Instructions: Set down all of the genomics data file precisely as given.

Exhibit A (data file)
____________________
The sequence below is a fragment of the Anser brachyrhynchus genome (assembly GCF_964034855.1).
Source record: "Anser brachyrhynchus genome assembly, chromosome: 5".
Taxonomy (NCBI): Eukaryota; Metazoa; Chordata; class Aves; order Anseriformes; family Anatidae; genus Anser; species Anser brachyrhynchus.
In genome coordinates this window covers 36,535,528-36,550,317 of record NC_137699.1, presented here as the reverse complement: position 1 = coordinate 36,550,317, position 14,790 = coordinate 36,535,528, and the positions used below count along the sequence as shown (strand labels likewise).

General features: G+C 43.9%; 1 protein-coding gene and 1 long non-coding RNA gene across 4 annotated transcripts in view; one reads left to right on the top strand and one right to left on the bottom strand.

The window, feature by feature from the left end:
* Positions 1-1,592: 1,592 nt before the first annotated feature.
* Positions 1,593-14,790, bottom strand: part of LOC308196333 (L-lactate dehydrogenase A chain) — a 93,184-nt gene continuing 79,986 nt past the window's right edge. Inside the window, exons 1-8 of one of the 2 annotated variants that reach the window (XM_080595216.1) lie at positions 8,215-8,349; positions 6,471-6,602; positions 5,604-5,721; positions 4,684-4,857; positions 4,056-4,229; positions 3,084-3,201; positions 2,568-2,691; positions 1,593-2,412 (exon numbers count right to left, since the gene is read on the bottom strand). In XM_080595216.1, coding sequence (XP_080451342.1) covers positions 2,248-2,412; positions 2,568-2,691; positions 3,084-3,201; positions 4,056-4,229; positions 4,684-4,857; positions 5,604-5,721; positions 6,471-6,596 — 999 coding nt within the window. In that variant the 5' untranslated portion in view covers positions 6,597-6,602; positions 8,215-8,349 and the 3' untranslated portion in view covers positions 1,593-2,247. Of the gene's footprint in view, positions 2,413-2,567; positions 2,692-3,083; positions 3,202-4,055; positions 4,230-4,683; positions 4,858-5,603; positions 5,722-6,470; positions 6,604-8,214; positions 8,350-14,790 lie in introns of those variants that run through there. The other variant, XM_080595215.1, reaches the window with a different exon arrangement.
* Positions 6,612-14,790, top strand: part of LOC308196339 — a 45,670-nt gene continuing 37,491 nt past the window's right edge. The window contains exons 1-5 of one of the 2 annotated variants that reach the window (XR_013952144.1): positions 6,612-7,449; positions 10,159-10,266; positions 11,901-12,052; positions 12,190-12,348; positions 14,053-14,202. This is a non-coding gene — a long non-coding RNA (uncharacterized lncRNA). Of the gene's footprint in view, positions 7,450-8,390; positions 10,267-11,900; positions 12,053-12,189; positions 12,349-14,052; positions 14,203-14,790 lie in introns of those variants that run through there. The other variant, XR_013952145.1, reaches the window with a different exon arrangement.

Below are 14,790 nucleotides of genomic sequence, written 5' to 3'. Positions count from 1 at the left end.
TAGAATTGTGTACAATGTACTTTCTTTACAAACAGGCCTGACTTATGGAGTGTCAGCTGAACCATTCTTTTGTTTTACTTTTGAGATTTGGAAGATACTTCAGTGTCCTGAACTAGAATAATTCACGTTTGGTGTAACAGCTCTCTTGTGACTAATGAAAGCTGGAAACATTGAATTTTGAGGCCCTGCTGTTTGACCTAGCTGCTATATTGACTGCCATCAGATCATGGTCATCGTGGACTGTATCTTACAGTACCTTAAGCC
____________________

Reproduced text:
The sequence below is a fragment of the Anser brachyrhynchus genome (assembly GCF_964034855.1).
Source record: "Anser brachyrhynchus genome assembly, chromosome: 5".
Taxonomy (NCBI): Eukaryota; Metazoa; Chordata; class Aves; order Anseriformes; family Anatidae; genus Anser; species Anser brachyrhynchus.
In genome coordinates this window covers 36,535,528-36,550,317 of record NC_137699.1, presented here as the reverse complement: position 1 = coordinate 36,550,317, position 14,790 = coordinate 36,535,528, and the positions used below count along the sequence as shown (strand labels likewise).

General features: G+C 43.9%; 1 protein-coding gene and 1 long non-coding RNA gene across 4 annotated transcripts in view; one reads left to right on the top strand and one right to left on the bottom strand.

The window, feature by feature from the left end:
* Positions 1-1,592: 1,592 nt before the first annotated feature.
* Positions 1,593-14,790, bottom strand: part of LOC308196333 (L-lactate dehydrogenase A chain) — a 93,184-nt gene continuing 79,986 nt past the window's right edge. Inside the window, exons 1-8 of one of the 2 annotated variants that reach the window (XM_080595216.1) lie at positions 8,215-8,349; positions 6,471-6,602; positions 5,604-5,721; positions 4,684-4,857; positions 4,056-4,229; positions 3,084-3,201; positions 2,568-2,691; positions 1,593-2,412 (exon numbers count right to left, since the gene is read on the bottom strand). In XM_080595216.1, coding sequence (XP_080451342.1) covers positions 2,248-2,412; positions 2,568-2,691; positions 3,084-3,201; positions 4,056-4,229; positions 4,684-4,857; positions 5,604-5,721; positions 6,471-6,596 — 999 coding nt within the window. In that variant the 5' untranslated portion in view covers positions 6,597-6,602; positions 8,215-8,349 and the 3' untranslated portion in view covers positions 1,593-2,247. Of the gene's footprint in view, positions 2,413-2,567; positions 2,692-3,083; positions 3,202-4,055; positions 4,230-4,683; positions 4,858-5,603; positions 5,722-6,470; positions 6,604-8,214; positions 8,350-14,790 lie in introns of those variants that run through there. The other variant, XM_080595215.1, reaches the window with a different exon arrangement.
* Positions 6,612-14,790, top strand: part of LOC308196339 — a 45,670-nt gene continuing 37,491 nt past the window's right edge. The window contains exons 1-5 of one of the 2 annotated variants that reach the window (XR_013952144.1): positions 6,612-7,449; positions 10,159-10,266; positions 11,901-12,052; positions 12,190-12,348; positions 14,053-14,202. This is a non-coding gene — a long non-coding RNA (uncharacterized lncRNA). Of the gene's footprint in view, positions 7,450-8,390; positions 10,267-11,900; positions 12,053-12,189; positions 12,349-14,052; positions 14,203-14,790 lie in introns of those variants that run through there. The other variant, XR_013952145.1, reaches the window with a different exon arrangement.

Below are 14,790 nucleotides of genomic sequence, written 5' to 3'. Positions count from 1 at the left end.
TAGAATTGTGTACAATGTACTTTCTTTACAAACAGGCCTGACTTATGGAGTGTCAGCTGAACCATTCTTTTGTTTTACTTTTGAGATTTGGAAGATACTTCAGTGTCCTGAACTAGAATAATTCACGTTTGGTGTAACAGCTCTCTTGTGACTAATGAAAGCTGGAAACATTGAATTTTGAGGCCCTGCTGTTTGACCTAGCTGCTATATTGACTGCCATCAGATCATGGTCATCGTGGACTGTATCTTACAGTACCTTAAGCC